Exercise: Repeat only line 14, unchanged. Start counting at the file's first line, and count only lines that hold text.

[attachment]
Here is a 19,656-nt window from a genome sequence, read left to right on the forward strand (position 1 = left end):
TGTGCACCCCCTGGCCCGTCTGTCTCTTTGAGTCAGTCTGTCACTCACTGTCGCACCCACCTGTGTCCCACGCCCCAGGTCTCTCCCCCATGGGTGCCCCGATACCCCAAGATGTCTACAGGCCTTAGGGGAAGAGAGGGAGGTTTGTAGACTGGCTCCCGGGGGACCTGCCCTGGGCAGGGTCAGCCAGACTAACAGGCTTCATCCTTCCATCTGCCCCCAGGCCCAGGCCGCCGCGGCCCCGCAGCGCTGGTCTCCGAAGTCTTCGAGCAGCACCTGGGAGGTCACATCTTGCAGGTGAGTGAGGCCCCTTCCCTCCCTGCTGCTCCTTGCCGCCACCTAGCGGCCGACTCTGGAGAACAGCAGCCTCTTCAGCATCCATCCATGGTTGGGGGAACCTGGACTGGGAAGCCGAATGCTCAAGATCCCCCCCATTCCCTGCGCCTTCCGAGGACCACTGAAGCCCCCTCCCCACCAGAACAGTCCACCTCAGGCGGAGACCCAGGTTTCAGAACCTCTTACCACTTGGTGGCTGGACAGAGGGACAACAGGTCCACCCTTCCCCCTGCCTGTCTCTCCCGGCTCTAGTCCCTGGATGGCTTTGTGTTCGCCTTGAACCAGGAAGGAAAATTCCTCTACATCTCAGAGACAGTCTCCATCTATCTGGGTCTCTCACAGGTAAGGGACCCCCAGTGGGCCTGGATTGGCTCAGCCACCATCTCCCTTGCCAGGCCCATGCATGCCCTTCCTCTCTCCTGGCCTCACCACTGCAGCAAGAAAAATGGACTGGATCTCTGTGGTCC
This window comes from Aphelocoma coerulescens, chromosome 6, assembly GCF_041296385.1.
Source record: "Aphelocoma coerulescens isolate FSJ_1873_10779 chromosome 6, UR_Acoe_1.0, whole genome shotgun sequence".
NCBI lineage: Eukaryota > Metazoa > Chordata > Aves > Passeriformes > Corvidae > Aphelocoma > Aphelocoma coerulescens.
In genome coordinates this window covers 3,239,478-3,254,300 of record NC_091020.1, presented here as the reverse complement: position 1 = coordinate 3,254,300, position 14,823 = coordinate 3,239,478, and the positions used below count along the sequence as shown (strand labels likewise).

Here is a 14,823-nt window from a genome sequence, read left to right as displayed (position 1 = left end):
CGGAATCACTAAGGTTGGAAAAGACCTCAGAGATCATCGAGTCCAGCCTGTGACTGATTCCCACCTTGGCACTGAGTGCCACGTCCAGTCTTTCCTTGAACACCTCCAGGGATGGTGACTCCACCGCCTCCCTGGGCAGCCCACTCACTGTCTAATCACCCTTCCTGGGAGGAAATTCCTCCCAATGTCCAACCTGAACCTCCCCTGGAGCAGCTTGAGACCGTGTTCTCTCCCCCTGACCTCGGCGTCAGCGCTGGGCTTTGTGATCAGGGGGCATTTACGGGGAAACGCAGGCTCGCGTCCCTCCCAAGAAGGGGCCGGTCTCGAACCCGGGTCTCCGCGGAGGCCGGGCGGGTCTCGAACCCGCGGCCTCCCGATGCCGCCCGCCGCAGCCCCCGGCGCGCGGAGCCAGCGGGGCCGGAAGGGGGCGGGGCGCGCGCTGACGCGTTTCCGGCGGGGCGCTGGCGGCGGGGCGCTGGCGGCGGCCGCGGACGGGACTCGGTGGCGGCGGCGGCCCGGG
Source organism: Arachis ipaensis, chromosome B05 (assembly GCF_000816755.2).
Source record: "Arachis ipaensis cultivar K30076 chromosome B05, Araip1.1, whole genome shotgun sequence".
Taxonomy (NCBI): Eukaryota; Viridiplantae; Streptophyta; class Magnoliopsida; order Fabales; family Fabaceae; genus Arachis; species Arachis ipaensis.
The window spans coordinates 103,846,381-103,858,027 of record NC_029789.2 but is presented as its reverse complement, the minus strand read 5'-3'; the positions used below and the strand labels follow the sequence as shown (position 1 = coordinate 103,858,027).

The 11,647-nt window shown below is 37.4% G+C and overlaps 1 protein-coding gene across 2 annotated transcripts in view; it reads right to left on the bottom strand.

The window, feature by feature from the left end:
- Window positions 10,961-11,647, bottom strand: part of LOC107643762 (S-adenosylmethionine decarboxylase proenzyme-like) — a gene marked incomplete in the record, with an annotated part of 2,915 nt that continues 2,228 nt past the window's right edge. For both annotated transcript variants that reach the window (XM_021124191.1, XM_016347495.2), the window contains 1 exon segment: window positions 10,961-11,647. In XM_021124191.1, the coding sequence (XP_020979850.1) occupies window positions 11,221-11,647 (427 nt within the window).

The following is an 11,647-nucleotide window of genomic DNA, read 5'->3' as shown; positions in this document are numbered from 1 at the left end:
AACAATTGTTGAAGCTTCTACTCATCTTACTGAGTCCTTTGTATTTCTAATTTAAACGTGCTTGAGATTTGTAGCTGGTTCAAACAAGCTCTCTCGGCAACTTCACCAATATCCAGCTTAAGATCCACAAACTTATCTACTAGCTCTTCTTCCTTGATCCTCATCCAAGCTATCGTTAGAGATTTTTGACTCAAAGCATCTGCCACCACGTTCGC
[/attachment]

The window, feature by feature from the left end: